When I lived in Germany, I used to go running along the Donau. Which we call the Danube. Donau sounds better, and I never talked about the Donau in english, and so I continue to think about that river as the Donau. Why do we “translate” names anyway? It isn’t like Danube has an actual meaning, to me. I know there was a waltz named after it, but honestly, the original german sounds MUCH better – blaue Donau. Blue Danube. I mean, really.

I lived in the altstadt, which is the old part of town. Cobblestone streets, ped only, much of it. I lived in a building that had been built as a family home in the 1400’s or so. And yes, that was student housing. Goldener Turm. The golden tower. It is on the tours, they walk right through the little courtyard, and the guides point up at the window where one of my best friend’s room was. It isn’t a student dorm anymore, but I’ll never forget the odd little bathroom with the arched doorway so short even I had to duck to get through it, and the long narrow room with the toilet in the back. Very odd. But fun. We don’t have things like that here!

But the running. I’d set off across the cobblestones towards the bridge, always hoping that I wouldn’t twist my ankle. The bridge itself had quite the history, tales of trickery and soul selling and ancient rivalries. Along the Donau were dirt paths, and as crowded as they were, I was almost always the only runner. And boy did I get some looks. Running for exercise, for Sport, wasn’t popular then. I hear it is pretty commonplace now. There were small lochs, and I’d get curious stares from the boat captains as they patiently waited for the slow passage through the lochs. Once I went running while it was snowing, and that earned me a small wave from one of the captains.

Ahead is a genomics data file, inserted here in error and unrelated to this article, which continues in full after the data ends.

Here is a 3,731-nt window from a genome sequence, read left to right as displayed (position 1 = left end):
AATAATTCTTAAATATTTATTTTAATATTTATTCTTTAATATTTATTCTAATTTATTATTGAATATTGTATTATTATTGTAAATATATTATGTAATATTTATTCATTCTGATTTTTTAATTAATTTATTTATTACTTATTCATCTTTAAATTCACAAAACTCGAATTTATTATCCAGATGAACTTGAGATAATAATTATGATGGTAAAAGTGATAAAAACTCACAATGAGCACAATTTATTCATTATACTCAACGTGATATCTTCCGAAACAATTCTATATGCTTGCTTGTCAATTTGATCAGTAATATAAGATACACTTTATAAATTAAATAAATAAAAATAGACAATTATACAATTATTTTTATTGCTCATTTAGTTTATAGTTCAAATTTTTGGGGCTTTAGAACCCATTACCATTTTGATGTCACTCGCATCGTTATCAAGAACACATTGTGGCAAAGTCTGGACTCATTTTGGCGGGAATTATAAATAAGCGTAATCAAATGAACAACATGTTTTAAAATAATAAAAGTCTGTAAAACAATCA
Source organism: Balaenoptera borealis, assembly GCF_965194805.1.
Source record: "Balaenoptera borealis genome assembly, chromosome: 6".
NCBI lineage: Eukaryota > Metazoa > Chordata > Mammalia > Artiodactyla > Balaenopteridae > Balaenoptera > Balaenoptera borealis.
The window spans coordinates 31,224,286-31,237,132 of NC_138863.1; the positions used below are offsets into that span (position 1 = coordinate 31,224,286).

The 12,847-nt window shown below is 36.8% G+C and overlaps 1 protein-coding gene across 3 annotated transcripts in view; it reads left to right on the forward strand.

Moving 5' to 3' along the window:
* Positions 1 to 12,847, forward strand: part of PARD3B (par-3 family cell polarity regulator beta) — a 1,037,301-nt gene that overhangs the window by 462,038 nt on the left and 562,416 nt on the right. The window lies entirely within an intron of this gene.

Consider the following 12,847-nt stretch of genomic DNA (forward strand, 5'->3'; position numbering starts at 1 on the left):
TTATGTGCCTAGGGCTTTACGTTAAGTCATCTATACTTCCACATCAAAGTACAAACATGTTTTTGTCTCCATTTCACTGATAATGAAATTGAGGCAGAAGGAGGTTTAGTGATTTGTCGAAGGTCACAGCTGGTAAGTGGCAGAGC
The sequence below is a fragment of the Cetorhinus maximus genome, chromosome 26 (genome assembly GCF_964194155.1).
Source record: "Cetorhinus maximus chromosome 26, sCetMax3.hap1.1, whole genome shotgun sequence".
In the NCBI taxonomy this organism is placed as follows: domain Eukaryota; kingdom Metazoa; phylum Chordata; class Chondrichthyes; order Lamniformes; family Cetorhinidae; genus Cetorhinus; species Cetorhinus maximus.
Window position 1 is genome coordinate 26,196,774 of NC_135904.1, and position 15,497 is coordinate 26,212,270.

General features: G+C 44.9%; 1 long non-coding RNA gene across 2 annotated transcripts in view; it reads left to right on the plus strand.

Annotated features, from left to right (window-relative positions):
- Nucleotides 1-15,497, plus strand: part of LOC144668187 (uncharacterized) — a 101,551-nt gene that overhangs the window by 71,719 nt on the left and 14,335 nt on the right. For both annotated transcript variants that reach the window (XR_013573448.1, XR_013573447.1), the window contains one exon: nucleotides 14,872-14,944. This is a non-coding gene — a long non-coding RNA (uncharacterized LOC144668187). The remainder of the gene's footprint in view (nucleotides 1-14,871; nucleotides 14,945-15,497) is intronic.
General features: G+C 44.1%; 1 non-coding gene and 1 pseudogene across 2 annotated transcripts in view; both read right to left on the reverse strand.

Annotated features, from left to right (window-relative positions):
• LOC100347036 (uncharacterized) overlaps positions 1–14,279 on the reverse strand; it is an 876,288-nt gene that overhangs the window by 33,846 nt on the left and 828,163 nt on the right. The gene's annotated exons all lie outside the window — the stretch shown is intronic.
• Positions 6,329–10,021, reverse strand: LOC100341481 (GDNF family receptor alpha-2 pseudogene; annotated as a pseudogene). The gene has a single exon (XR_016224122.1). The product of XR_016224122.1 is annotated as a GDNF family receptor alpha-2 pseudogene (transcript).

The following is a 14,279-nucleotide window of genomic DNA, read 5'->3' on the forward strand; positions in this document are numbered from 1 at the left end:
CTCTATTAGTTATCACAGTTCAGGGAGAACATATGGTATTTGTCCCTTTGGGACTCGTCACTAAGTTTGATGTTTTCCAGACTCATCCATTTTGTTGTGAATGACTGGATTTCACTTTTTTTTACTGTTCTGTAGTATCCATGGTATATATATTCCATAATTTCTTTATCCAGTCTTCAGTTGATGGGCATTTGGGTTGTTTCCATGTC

I always looked to the bridges in the distance. “I’ll run to that bridge, the fourth one there.” And I would. Sometimes I went running for 2 hours, slowly, I wasn’t actually in very good shape, but 2 hours didn’t seem like a big deal to run. I didn’t have that much going on in my life, classes were a very different kind of thing than I’d experienced in the past.

There were always a lot of bikers on the dirt paths, but they weren’t necessarily the bikers we see on paths here. They weren’t racing on road bikes or attacking hilly terrain on mountain bikes. They were just riding to town, very often on those old looking bikes with baskets on the front and bells on the handlebars.

People did that kind of thing – they rode their bikes from the outlying villages into town. They didn’t seem to need to hurry, and it was clearly part of their routine. Old, young, everywhere in between. Men, women, kids, families. Everyone rode their bikes it seemed.

I didn’t have a bike to ride, I walked everywhere. 45 minutes up the hill to school, and 45 minutes back. It didn’t seem like that big a deal. I took the bus at first, but deciding to save money on the bus fare so I could spend more money on bier, I started walking, and found that it took about the same amount of time. And gave me a chance to walk off some of that bier.

I wonder how much different life might be for many of us if we lived in places where we felt like we had more choices. Where riding our bikes to the market or to work was just a matter of slightly more time, but much less parking hassle, instead of the death-defying experience riding bikes on american roads generally seems. What if we had dirt paths that led most everywhere we wanted to go?

Me, I’d ride everywhere I could. I’d like having that option.

I miss being able to run 2 hours, as well. I’m limited by both time as well as chronic IT Band issues. The time is much easier to deal with. The IT Band…I’m working on it.

evening sky

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